Even worse—and these were the times I felt as if I were reading a middle grade book—were the many variations of words for sexual organs. It’s as if Darrows didn’t want to use the same word twice, and so she tried to come up with as many words as she could. After a while, I started highlighting them on my Kindle, because there were so many: wang, junk, no-no parts, jiggling funbags, stiffy, wing-wang, flopping jangs, schlongs, and lady junk, to name a few. And then there were the euphemisms for having sex: “hide the pickle,” “bumping uglies,” “slip me the dong,” and my favorite, “Sir Humps-a-lot meets Lady Buck-N-Ride.” Oh. My. God. I don’t mean to come across as a prude, but honestly, it was just too much for me.
I was also disappointed in the overall plot, which was pretty thin and didn’t have nearly enough meat for my taste. The characters seem to be in a whole heap of trouble, and Janice is getting death threats because she killed the wrong vampire. But I was never convinced that any of the danger was real, and never for a moment was I worried about the outcome of the story.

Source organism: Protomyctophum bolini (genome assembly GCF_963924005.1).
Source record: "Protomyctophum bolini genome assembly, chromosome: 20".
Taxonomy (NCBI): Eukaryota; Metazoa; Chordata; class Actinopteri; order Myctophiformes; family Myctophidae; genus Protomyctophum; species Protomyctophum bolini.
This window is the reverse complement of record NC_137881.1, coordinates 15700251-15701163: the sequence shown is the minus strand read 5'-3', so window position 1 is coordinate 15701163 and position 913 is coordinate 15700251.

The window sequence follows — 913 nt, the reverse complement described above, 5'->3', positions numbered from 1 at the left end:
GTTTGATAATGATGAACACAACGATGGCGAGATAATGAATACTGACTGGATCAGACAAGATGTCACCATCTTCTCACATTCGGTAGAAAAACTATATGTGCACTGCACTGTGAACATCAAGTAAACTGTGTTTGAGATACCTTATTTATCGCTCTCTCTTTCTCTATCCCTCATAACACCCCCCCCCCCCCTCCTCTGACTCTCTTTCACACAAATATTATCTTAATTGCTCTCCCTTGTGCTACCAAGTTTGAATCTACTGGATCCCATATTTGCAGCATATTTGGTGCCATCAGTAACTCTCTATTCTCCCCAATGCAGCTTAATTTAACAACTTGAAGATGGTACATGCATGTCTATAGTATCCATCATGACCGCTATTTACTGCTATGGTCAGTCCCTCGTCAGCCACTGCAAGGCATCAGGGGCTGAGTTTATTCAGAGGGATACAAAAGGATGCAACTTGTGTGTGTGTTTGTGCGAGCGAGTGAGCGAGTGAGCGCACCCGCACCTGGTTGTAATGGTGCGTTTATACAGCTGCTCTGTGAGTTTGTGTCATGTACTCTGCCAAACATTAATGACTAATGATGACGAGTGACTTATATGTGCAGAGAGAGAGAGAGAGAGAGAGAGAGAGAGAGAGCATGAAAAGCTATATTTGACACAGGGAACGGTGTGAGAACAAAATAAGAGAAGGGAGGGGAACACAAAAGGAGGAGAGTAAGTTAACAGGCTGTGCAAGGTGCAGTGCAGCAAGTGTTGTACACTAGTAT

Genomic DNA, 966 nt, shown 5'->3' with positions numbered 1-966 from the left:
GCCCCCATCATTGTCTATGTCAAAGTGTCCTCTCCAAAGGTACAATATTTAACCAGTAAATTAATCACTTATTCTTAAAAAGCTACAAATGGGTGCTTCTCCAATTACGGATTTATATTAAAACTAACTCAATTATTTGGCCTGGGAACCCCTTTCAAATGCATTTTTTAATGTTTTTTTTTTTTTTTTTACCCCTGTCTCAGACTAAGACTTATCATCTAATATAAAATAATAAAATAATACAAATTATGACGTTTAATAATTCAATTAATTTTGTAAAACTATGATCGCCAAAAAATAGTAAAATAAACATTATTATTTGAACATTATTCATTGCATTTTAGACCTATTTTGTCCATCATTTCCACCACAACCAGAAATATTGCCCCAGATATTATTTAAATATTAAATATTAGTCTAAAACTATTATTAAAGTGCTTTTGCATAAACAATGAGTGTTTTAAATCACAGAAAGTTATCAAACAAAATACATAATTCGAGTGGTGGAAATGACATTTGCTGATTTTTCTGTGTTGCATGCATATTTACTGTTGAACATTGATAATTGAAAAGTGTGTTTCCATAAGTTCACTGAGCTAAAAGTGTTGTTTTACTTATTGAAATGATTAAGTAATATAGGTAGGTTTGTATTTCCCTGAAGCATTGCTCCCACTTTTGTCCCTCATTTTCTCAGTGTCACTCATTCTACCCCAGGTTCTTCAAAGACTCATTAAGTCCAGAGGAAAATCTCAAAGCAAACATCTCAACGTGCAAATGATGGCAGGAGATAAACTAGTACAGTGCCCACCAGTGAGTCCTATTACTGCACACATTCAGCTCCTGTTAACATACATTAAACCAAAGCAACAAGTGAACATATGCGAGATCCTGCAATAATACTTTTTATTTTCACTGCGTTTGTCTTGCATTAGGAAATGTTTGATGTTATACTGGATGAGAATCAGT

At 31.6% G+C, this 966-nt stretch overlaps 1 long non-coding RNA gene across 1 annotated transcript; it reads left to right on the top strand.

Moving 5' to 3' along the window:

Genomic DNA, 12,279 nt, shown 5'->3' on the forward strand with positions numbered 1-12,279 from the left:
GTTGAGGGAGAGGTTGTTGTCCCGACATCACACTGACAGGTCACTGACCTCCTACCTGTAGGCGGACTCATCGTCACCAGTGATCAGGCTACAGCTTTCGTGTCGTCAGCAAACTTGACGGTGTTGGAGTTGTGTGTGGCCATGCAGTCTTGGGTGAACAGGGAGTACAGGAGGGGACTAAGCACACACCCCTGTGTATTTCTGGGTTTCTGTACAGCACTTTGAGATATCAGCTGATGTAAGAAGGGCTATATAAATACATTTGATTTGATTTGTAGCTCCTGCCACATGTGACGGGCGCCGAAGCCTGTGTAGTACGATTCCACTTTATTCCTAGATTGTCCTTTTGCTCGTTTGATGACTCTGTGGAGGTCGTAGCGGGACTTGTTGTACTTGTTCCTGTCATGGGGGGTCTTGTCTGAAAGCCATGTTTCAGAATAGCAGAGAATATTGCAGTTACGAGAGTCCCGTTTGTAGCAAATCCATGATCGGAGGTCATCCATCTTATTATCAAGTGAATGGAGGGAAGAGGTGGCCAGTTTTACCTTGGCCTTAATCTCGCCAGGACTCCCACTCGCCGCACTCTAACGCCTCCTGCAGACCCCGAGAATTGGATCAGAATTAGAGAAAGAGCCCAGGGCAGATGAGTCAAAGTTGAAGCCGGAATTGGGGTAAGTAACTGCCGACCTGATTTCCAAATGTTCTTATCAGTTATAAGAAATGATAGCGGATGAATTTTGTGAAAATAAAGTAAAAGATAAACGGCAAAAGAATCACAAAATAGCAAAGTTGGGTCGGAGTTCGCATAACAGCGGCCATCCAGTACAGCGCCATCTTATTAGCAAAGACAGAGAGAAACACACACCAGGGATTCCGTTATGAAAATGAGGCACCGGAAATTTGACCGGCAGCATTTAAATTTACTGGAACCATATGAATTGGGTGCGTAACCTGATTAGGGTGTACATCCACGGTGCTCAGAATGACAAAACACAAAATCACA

For such a humorous and light novel, you wouldn’t expect the world building to be earth shaking—and it wasn’t. Darrows mentions things in passing, like the rules about when a hunter is allowed to kill a monster, but she never delves any deeper than what’s necessary to move the plot along. And that was OK. For this story, which is more about the humor and the crazy characters, the scant world building was just fine.
So yes, I had fun reading The Awesome, but it’s not a story that will stick with me. For younger readers, particularly in the thirteen-to-sixteen year old age range who may be interested in reading about a teen’s first sexual encounter, and who aren’t offended by the many slang words for “penis,” this book is sure to be a hit.
Many thanks to the publisher for supplying a review copy.